The Many Lives of April Dawn Alison

Alan Schaefer’s day job was a commercial photographer. When the day job ended, his name changed, his photography changed. He became April Dawn Alison, and made polaroid self-portraits: over 9,000 of them over a period of 30 years. This is a selection of them.

© Mack Books, spread from the book April Dawn Alison

In 1976, Erving Goffman published his book Gender Advertisements. It’s a book of the gender displays that happen in advertising; stereotypical displays where women’s roles and their position in society are rigidly fixed. Advertisers (like society), Goffman said, “…must transform otherwise opaque goings-on into easily readable forms.”

The easily readable forms Goffman identified come in categories like relative size, where women are shown as smaller than the men in the image, or ritualised subordination, where the women’s role is more menial than the man’s, or licensed withdrawal – where John Berger’s classic idea that men act and women appear is put into direct practice.

The forms that Goffman identified are outrageously stereotyped. Walk down any high street and, for all the talk of gender fluidity, you will still see them today in the photography that adorns our department stores, our clothing shops, our pharmacies. Advertisers still need to “transform opaque goings-on into easily readable forms.”

These easily readable forms are made even more legible through a series of basic gestures and expressions. There are fingers in mouths, distant stares, legs in the air, invitational gazes and chocolate box expressions.

© Mack Books, spread from the book April Dawn Alison

Gender is a performance then, one displayed in gendered advertising and, by extension in society at large. Goffman’s ideas were a precursor to Judith Butler’s hugely influential ideas on the performativity and socialisation of gender and the more fluid (in places) views that are at large now. Judith Butler is very heavy going, though. Erving Goffman is an easier read and comes with pictures but, let’s be honest, they’re not exactly beachside reading.

April Dawn Alison is the digestible visual option of all of these ideas. It’s a series of polaroids of April Dawn Alison performing for the camera in the confines of her small apartment in Oakland, California. The gender displays of Goffman are in place, but then April Dawn Alison goes beyond that. There are other inputs, from cinema, from television, from porn. And mixed in with it all is a definite persona. April might be performing but she’s doing it for her own benefit. There are those ‘easily readable forms’ in there but there is a questioning in there, a humour, a sadness and a personality.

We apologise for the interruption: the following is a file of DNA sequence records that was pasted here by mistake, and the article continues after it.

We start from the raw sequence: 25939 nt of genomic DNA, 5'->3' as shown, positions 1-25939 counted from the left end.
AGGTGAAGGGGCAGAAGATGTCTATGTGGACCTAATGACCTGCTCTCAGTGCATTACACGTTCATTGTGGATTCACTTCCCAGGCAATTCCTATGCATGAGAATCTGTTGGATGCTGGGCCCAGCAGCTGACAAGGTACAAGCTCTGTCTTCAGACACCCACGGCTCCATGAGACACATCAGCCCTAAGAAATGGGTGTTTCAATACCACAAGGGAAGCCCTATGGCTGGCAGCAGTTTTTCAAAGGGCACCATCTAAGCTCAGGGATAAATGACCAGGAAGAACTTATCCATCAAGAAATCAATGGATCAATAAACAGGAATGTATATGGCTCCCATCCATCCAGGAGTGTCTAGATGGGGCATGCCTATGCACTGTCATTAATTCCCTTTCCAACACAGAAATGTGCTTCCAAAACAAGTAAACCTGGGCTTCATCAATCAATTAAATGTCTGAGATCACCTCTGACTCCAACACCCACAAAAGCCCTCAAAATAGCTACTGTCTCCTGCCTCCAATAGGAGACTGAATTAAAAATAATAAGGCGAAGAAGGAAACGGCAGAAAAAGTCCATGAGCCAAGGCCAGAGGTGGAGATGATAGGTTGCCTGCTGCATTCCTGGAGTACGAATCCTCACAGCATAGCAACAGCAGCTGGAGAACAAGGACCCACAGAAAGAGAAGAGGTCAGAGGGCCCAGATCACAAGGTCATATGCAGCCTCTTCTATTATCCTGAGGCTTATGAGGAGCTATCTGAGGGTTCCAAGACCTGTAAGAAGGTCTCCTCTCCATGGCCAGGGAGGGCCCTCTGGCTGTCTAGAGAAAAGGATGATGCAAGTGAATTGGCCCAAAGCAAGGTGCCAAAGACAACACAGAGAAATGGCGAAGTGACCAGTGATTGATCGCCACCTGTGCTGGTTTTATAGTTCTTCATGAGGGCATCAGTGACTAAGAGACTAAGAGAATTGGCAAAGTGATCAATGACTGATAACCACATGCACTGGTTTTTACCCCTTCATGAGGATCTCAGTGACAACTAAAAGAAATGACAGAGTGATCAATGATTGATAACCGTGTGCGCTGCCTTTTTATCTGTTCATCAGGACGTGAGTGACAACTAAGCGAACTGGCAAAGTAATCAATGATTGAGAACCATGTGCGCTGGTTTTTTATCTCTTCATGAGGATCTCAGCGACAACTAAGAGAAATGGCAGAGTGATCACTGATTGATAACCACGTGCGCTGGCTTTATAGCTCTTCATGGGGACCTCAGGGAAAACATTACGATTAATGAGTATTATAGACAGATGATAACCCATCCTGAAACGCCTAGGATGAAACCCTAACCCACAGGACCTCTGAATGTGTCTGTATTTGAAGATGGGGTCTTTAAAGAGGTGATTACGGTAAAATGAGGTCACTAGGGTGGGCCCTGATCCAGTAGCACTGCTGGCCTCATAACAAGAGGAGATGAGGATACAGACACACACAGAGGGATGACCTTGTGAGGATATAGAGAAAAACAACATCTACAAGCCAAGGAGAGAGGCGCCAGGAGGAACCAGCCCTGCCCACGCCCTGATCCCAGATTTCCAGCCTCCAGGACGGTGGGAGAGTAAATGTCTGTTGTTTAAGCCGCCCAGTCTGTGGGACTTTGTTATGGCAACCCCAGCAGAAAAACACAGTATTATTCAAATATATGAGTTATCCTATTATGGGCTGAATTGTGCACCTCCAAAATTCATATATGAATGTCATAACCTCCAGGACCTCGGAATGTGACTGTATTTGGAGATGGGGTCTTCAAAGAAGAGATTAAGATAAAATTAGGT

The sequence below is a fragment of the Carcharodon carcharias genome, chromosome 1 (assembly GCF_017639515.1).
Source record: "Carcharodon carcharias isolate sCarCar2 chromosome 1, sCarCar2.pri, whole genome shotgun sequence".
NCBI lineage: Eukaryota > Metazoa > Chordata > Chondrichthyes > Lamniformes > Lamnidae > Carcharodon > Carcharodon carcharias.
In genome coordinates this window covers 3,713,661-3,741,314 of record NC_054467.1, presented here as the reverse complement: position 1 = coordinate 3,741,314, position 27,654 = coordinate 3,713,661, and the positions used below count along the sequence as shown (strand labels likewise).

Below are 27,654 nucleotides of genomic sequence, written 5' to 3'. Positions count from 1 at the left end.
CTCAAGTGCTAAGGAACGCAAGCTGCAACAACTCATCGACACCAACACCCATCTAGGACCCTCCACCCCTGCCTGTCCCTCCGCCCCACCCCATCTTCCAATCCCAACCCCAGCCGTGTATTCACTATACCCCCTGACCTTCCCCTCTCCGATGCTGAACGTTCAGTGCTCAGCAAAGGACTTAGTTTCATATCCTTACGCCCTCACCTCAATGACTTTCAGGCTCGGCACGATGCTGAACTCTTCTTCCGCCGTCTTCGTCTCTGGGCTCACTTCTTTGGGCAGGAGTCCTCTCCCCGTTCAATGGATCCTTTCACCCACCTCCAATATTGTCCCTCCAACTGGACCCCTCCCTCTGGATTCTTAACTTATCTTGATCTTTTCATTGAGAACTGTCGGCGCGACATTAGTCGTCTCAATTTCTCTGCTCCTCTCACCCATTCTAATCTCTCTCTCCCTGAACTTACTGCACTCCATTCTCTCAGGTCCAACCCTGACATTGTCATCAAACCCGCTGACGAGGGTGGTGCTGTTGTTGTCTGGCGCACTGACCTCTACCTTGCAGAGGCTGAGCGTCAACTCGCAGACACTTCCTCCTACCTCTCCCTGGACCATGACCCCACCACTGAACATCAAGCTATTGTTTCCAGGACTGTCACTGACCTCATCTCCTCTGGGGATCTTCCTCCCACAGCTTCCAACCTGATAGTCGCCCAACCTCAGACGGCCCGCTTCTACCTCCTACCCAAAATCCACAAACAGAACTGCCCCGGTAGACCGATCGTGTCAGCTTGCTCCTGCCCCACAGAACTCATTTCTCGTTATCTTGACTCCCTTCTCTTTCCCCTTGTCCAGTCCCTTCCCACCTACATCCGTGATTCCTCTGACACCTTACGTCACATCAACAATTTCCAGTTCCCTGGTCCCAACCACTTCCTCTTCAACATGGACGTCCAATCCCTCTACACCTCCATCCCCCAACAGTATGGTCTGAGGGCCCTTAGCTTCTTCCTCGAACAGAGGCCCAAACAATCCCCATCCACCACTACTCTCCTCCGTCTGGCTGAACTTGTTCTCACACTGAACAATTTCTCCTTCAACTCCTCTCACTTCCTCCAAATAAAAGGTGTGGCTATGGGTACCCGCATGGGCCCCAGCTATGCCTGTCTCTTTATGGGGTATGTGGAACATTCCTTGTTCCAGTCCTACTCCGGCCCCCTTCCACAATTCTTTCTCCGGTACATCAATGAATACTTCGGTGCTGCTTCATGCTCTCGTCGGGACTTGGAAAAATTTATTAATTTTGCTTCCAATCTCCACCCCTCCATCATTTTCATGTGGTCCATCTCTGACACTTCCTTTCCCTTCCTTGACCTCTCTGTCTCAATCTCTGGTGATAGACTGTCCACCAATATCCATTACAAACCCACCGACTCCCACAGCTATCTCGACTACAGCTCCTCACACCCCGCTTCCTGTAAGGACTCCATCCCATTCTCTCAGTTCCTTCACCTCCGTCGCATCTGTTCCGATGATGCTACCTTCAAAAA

There are basic emotion images (surprised and scared are the big two), pornographic scenes (masturbating, licking big balloons, legs spread), and sequences that come straight out of TV soap operas.

There are backs of heads, mirror shots, and BDSM images where April is left hanging. Most are shot in April’s apartment so a sense of place creeps in from the side; a lived-in space that is not performed but hints at the isolation behind the privacy because these images were private images, these performances were private performances. There was no interaction in them, they were not made for public display.

© Mack Books, spread from the book April Dawn Alison

So who was April Dawn Alison? We get a picture of her from this series of polaroids, but it is only partial. At the back of the book, there is a text by Zackary Drucker which looks at the long history of non-binary representation in photography but also identifies an essential sadness that runs through the images, “Did April Dawn Alison ever tell anyone? Did she hire someone to help tie her up? Did she have a drinking buddy? Did she ever quietly reveal herself to a casual acquaintance such as a grocery clerk?”

We’ll never know. Instead, we have the images, a wonderfully vibrant, eccentric and unfiltered idea of the many ages and many lives of April Dawn Alison. Photography can be a wonderful thing. This book is a beautiful example of that.

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April Dawn Alison

Published in June 2019 by Mack Books

With essays by Hilton Als (American writer and theater critic for The New Yorker), Zackary Drucker (American transgender multimedia artist, LGBT activist, actress and producer of smash Amazon series Transparent) and Erin O’Toole (associate curator of photography at the San Francisco Museum of Modern Art).

Vinyl covered hardback // 220 pages // 24.5 x 27.5cm // €40

BUY HERE

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Colin Pantall is a photographer, writer and lecturer based in Bath, England. His latest book, All Quiet on the Home Front, focuses on family, fatherhood and the landscape. Follow him on Twitter and Instagram.

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